Bread slices – 16
Readymade garlic bread seasoning – 1/2 tsp
Oil – 1 tbsp for sautéing mushrooms and extra for grilling the sandwiches

For white sauce:
Butter – 20 gms
All purpose flour – 2 tbsp
Milk – 1 cup
Salt to taste
Pepper – a pinch

Method:

White sauce
1. Heat butter in a pan.
2. Mix in flour when the butter starts melting.
3. Stir for a minute, add milk and stir constantly.
4. Mix in salt and pepper and keep the sauce aside.

Sandwich:
1. Heat 1 tsp oil in a pan and throw in mushrooms to sauté them.
2. Add spinach halfway through and let it cook for 3-4 minutes.
3. Pour in the sauce and garlic seasoning.
4. Place the filling on a slice spreading it equally, cover it with another slice.
5. Apply oil on griller and cook on both sides till crisp and brown.

Credits
Cooking and styling – Shirin Mehrotra
Photography – Vishal Kapoor

Recipe: Akuri or Egg Bhurji

Anda bhurji, ande ki bhujiya, akuri, khagina or masala scrambled eggs – there are so many different names and variations of this simple breakfast. The North Indians make it with onion-tomatoes and simply eat it with bread, it gets a delicate name Khagina in Lucknow and Hyderabad where it’s made with added masala and eaten with crisp parathas. In Maharashtra it’s bhurji and eaten with pav. I’ve eaten the bhurji in a South Indian colleague’s dabba and it was flavoured with curry leaves. Trust me, it was really good and I am not the person who loves curry leaves in everything. The egg loving Parsis have their own version called akuri. My recipe here is more on the lines of akuri. I’ve added a touch of spicyness with East Indian bottle masala – a mix of red chillies, kebabchini, cumin, coriander, cloves, cardamom and a number of other spices.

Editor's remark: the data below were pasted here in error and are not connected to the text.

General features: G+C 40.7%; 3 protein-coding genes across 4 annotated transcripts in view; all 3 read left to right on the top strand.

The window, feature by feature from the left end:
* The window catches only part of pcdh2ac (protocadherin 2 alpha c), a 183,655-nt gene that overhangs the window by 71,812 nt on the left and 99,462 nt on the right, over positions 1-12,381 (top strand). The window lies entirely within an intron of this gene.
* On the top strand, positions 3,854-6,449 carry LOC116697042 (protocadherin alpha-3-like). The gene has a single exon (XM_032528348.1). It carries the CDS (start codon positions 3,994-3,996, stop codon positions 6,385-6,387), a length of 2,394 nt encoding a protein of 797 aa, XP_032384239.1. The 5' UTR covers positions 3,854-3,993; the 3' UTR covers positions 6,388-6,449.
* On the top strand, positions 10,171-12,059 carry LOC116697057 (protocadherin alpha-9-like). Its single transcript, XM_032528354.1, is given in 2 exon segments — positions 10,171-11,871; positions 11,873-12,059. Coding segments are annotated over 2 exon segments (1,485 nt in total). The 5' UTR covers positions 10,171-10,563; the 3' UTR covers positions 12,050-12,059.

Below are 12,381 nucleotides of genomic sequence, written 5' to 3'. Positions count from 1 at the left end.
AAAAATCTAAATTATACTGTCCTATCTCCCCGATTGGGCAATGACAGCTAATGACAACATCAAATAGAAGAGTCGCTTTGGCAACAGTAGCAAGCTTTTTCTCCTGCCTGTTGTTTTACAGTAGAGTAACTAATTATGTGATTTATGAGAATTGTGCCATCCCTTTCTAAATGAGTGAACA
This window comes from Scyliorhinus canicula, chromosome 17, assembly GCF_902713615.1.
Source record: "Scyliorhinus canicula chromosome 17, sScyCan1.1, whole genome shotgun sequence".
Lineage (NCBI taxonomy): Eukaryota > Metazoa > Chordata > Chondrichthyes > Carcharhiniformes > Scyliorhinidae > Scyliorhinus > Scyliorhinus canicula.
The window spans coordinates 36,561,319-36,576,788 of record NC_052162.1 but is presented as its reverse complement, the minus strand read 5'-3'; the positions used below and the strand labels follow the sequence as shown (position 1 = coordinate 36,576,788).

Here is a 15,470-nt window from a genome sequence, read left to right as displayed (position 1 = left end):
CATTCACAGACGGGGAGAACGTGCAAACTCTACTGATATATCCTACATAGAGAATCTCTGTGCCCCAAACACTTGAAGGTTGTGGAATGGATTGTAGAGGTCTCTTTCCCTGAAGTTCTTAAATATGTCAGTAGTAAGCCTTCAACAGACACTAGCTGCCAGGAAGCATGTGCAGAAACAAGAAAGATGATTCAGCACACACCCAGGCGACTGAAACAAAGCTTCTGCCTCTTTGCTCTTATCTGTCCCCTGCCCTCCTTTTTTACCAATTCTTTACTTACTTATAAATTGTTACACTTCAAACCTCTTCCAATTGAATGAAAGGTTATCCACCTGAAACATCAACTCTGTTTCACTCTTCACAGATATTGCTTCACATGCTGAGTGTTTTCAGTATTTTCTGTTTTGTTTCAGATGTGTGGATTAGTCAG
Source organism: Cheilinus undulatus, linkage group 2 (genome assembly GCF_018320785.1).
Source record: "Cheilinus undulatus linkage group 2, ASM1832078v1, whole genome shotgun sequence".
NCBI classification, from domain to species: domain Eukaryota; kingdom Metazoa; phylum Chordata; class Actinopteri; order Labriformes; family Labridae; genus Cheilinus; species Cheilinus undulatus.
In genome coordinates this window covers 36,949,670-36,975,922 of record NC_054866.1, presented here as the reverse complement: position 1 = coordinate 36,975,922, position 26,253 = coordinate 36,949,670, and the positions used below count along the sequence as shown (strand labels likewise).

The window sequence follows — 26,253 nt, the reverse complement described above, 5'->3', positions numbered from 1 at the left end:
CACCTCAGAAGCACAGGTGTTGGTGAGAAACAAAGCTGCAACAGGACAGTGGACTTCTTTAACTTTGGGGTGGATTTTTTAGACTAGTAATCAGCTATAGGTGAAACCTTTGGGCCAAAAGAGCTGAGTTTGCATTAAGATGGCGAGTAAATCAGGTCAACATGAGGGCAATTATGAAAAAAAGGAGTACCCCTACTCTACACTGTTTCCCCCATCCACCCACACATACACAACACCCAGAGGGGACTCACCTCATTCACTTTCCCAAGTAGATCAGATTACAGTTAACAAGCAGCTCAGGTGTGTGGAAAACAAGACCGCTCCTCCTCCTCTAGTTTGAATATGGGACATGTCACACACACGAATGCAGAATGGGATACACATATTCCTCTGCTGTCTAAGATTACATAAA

Ingredients:
4 Eggs
2 Medium sized onions
2 Tomatoes
3 Cloves Garlic
1/2 Inch piece of Ginger
1 Green Chilli
1/2 tsp East Indian bottle masala
1/2 tsp Cumin powder
1 tbsp Milk
1/2 Lime
Green Coriander for garnishing
Salt to taste
1 tbsp oil

Method:

  1. Finely chop onions, tomatoes, chilli, ginger and garlic. 
  2. Beat the eggs in a bowl. Add milk. 
  3. Saute onions in a pan. 
  4. Throw in tomatoes, chilli, ginger, garlic, cumin powder and East Indian bottle masala. 
  5. Fry the masala for 5 mins.
  6. Add eggs and salt and cook till the eggs are done but still a little moist. 
  7. Spritz lime juice, garnish with coriander and eat with pav.

A Punjabi food haven in Mumbai

Being anywhere remotely close to Matunga East for me has always meant eating at one of the South Indian joints. A lot of our working saturdays (my office is in Matunga West) are planned around going for a Keralan meal at Mani’s Lunch Home or wolfing down hot rasam-vadas and paniyarams at Arya Bhawan. Two weeks ago when I planned a trip to Shanmukhanand in Sion to attend a concert, my brain was already hatching ideas to eat at either Arya Bhawan or the legendary Mysore Cafe.